There can be a lot of variables that shift around from session to session when it comes to pro vocal recordings. The microphone, preamp, position, and voice selection will all switch up depending on the aesthetic of the song.
However, one thing stays incredibly consistent in all of these ever-changing decisions: how well the room is acoustically treated to capture the voice and monitor the performance.
A lot of modern producers will be recording in makeshift spaces and immediately think they should stuff their singer into a separate closet for isolation. Experience has taught that optimizing a single larger space into a room that accommodates for both tracking and recording ends up producing much better results.
Nothing is More Important than the Room You Choose
We often think that buying a very expensive microphone or preamp is going to guarantee us an amazing recording. The fact of the matter is that this should be the final consideration when preparing for a pro vocal session.
An SM57 paired with a complimentary voice in a treated room will often sound better than a U47 in an untreated room any day. Controlling your acoustical environment can be a boring pain, but it is truly the one approach that will propel your next vocal tracking session to pro levels.
Sometimes Bigger IS Better
Early room reflections are your arch nemesis. When your singer is in a very tight space, it will cause several early reflections to cascade over one another, creating a very out-of-phase-sounding environment due to comb filtering. Sure, room reflections still exist in larger rooms. However, they are more spaced out, giving us more control over how to absorb and diffuse them.
We want to capture the sound of the space the singer is in, but we want to make sure that space sounds tight, open, and clean. Finding a bigger room will always be the first step to a successful session. This will allow the singer’s energy to move out in all directions before bouncing back into the microphone and causing havoc.
We often try to use the quickest solutions when it comes to acoustic treatment. Sometimes we’ll use what’s laying around the house like blankets, egg cartons, or a mattress. Other times, when people decide to spend some money, they will try to pay as little as possible and purchase a bunch of foam to stick to their walls.
The truth is that paying for proper treatment and taking the time to set it up right is still much cheaper than running out and buying an expensive mic/pre combo. Johns Manville or Owens Corning rigid fibreglass panels are absolute miracles.
2” thick panels will absorb the lower-mid to treble range
4” thick panels will absorb the upper bass range
6” thick panels will absorb a fair amount of the primary bass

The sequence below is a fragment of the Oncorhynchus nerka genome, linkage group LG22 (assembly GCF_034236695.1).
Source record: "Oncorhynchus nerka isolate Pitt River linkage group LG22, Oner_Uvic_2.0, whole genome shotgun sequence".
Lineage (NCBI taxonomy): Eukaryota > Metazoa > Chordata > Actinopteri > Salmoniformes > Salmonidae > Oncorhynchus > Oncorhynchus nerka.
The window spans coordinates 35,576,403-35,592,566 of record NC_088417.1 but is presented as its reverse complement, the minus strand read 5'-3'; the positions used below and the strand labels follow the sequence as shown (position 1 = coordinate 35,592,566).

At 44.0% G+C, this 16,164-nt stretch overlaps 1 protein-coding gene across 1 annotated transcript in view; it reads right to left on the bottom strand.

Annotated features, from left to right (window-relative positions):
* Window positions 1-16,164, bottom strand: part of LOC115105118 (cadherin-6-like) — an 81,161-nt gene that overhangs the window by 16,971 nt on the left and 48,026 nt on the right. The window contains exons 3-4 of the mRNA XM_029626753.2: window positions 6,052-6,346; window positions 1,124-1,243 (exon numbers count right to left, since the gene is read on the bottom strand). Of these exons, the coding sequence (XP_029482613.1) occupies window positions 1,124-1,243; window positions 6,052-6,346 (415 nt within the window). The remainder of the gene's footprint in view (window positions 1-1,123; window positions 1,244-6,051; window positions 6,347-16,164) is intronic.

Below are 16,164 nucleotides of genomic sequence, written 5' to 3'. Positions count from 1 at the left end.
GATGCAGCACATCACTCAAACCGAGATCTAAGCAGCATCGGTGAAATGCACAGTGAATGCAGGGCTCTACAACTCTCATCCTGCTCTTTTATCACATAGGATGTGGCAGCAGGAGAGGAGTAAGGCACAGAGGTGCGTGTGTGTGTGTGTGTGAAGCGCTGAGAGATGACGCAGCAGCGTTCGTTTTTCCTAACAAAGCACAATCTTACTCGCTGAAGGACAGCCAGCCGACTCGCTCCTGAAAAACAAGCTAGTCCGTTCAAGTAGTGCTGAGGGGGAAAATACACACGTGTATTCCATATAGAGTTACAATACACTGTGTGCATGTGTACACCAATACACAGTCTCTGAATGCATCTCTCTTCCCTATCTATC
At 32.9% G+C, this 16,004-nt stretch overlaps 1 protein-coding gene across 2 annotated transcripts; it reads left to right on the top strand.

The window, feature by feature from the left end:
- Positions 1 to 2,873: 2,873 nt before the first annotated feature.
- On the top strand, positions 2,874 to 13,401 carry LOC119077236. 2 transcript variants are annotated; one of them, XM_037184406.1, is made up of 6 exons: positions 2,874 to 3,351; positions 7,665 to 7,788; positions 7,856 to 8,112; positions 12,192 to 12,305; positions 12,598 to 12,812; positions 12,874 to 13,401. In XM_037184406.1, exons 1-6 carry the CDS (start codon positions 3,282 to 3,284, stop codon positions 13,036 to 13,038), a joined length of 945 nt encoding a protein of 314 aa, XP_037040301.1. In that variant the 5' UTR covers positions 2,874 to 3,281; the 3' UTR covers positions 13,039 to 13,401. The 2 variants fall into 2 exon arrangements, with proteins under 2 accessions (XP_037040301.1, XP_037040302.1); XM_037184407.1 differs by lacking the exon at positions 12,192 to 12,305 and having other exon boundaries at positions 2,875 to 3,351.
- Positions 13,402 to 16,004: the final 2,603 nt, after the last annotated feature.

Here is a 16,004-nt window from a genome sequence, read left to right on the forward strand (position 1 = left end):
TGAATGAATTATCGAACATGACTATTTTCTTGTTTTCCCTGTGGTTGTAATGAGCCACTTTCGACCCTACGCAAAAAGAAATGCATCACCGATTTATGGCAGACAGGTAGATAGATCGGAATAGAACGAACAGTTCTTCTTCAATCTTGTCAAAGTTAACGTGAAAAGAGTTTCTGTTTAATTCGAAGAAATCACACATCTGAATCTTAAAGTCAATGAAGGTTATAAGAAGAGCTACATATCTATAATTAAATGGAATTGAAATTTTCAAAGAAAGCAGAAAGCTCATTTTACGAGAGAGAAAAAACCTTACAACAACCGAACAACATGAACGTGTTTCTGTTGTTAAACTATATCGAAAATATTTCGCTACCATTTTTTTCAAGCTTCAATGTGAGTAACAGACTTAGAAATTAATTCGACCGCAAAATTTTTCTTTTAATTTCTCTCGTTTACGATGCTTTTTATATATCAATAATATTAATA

24” x 48” panels with a breathable fabric is the best option for construction. This keeps panels big enough to be effective, but small enough to move around. You’ll need at least 4-6 of these, but having 12 really opens up your possibilities.
A smaller number of panels will cost you around $200 if you’re happy rearranging things depending on the needs of the moment. You can place them around the singer while they perform, and then move them back out to the walls when you’re ready to mix.
Buying 12 panels will cost you more, but it will allow you to have monitoring positions treated at the same time as having absorption ready for the performer. Either approach is still the most cost-effective investment you can make to start creating professional-quality tracking environments.
Placement Is Just as Important as the Size of the Room
It’s advantageous to place panels on movable stands. This allows you to set up your room a bit differently from artist to artist, as well as allowing you to open your room back up when mixing.
Start by placing panels at the first reflection points near the walls of the room to minimize early reflection points. It’s often best to measure these points by the space between your listening position and your speakers. This means you’ll need some on the walls behind you as well as placing panels to the left and right of where the speaker would bounce off the walls and back at your ears. This will keep the playback in the room fairly tight and tends to also translate well for the singer.
Next, you’ll need to set up a makeshift “booth” for your singer somewhere just off the center of the room. Remember that when using a directional microphone, you won’t need to absorb the area near the rejection of the pattern. It’s best to place the panels behind the singer in a half circle or trapezoidal layout. This will help minimize the amount of sound waves bouncing back into the microphone. If you have a singer who moves a whole lot you may want to eliminate proximity effect by using an omni pattern. Remember though, in this scenario you will need to absorb from all directions.
At the end of the day, a great vocal recording stems from a well-treated space, an experienced singer, and an engineer who can make that performer comfortable. By making your acoustical treatment a priority, you will step your home studio up into the same ranks as a high-budget studio. You will come to find that your vocal tracks are mix ready and require less processing if you spend more time setting up sessions with reflections/absorption as the main issue to tackle.
Illustration by Yihong Guo